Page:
Platelet rich plasma has been used to treat orthopedic problems with some success when it is injected in a shoulder joint for example. The treatment consists of obtaining a blood sample from the patient, centrifuging the sample to remove the immune white blood cells and red blood cells. The remaining supernatant of plasma which contains the lighter platelets and various growth factors is believed to cause an inflammatory response and stimulate remodeling and angiogenesis. For these reasons, the transfer of PRP has been explored for a number of medical conditions including erectile dysfunction.
Injection into the corpora of the penis of PRP has been done in phase 0 clinical trial only with mixed results. Phase 0 clinical trial is basically done to demonstrate that there is no side effect of the treatment but not to show that it is efficacious. Furthermore, no long-term follow-up was performed to rule out possible scarring or fibrosis from injecting PRP into the penis. Data supporting its use in ED is exceedingly sparse and limited.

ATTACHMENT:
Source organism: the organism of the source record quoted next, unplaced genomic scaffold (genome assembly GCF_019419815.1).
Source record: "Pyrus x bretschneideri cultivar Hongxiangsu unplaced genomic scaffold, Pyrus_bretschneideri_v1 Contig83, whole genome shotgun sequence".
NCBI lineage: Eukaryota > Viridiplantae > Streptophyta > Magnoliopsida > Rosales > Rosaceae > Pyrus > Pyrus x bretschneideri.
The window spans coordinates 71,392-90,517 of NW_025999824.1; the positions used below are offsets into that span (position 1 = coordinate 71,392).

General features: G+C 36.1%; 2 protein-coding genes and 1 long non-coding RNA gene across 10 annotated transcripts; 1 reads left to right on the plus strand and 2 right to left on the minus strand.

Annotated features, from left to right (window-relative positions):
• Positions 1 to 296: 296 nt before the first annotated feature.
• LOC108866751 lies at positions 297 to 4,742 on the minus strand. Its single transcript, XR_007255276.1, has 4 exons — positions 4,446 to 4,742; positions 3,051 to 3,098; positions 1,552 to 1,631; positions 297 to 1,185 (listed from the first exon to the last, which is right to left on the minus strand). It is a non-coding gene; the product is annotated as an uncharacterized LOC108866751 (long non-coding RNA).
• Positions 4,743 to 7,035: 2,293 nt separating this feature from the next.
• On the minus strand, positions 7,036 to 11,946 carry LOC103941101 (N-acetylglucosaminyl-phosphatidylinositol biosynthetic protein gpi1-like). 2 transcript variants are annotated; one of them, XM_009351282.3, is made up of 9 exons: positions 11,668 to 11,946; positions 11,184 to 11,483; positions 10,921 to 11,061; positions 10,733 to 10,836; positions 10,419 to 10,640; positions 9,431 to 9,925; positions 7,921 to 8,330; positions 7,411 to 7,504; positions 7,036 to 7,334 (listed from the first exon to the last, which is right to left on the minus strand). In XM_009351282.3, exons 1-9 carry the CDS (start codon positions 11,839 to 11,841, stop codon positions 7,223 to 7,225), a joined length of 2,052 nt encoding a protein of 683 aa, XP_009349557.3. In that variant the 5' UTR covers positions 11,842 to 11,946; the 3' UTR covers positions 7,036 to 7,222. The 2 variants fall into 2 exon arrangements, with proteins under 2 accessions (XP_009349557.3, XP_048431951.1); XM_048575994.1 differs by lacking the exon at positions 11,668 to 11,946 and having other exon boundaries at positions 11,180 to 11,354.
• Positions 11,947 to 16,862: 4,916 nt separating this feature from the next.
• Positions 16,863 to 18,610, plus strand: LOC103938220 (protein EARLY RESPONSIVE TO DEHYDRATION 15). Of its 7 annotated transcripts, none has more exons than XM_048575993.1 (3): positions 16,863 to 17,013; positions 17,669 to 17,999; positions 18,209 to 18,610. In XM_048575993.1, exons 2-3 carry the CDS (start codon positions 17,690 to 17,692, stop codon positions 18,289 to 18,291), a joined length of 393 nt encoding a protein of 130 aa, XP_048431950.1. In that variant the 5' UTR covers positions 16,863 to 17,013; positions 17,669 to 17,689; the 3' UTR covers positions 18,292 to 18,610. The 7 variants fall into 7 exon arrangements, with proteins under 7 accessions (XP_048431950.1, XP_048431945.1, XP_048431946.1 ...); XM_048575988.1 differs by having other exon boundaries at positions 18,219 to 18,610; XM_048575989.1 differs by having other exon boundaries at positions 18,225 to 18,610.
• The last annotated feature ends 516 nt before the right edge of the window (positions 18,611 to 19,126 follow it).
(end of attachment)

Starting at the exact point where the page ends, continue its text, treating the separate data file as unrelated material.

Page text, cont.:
Similar, to shock wave therapy and stem cell treatment, PRP is also heavily marketed directly to desperate consumers at significant out of pocket expense without any proven efficacy to date.
Current data on these pseudo-restorative therapies including stem cell, shock wave therapy and plasma platelet rich penile injection do not support their use in the clinical setting of ED treatments. These therapies seem at first very attractive and therefore are very easily marketed to vulnerable desperate men by unscrupulous outfits. Additional standardized controlled clinical trials are needed to assess short- and long-term efficacy and safety. Patients who are interested in participating in a clinical trial should be referred to a clinical trial approved by a registered institutional review board. Furthermore, participants in clinical trial should not incur any cost and to the contrary should be compensated for their basic expenses.